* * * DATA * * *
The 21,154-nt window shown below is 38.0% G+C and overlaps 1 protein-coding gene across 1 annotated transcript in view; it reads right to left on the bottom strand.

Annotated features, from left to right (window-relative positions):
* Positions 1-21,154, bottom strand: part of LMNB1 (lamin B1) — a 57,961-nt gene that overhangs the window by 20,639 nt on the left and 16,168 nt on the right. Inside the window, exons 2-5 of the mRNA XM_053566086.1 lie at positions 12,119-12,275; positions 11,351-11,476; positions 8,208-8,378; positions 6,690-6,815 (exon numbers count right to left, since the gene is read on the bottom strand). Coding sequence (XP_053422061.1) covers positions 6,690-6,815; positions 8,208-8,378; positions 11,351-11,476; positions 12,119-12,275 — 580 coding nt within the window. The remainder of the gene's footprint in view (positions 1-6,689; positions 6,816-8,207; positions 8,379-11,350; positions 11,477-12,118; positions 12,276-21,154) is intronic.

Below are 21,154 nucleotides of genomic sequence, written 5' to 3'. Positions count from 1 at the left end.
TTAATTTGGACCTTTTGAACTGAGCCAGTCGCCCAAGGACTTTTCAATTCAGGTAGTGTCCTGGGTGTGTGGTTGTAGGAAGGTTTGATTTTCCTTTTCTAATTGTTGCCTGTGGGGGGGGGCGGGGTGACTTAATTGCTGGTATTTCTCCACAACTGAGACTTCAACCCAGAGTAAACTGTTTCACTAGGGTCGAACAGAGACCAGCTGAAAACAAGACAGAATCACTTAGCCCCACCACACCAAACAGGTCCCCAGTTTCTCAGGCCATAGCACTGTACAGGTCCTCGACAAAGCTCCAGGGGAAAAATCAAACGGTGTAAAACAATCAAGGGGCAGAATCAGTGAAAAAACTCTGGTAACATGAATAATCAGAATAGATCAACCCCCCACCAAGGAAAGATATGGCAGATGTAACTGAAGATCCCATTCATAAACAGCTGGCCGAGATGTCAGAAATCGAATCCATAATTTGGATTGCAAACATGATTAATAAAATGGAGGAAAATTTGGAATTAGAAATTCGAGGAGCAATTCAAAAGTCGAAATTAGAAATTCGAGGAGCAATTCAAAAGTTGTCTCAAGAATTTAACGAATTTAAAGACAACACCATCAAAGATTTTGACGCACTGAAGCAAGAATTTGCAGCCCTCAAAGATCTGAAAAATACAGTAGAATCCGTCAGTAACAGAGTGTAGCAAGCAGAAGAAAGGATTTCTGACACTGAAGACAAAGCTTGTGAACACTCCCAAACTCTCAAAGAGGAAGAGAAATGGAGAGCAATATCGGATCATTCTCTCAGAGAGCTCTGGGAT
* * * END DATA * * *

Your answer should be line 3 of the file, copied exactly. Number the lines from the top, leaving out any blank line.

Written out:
* Positions 1-21,154, bottom strand: part of LMNB1 (lamin B1) — a 57,961-nt gene that overhangs the window by 20,639 nt on the left and 16,168 nt on the right. Inside the window, exons 2-5 of the mRNA XM_053566086.1 lie at positions 12,119-12,275; positions 11,351-11,476; positions 8,208-8,378; positions 6,690-6,815 (exon numbers count right to left, since the gene is read on the bottom strand). Coding sequence (XP_053422061.1) covers positions 6,690-6,815; positions 8,208-8,378; positions 11,351-11,476; positions 12,119-12,275 — 580 coding nt within the window. The remainder of the gene's footprint in view (positions 1-6,689; positions 6,816-8,207; positions 8,379-11,350; positions 11,477-12,118; positions 12,276-21,154) is intronic.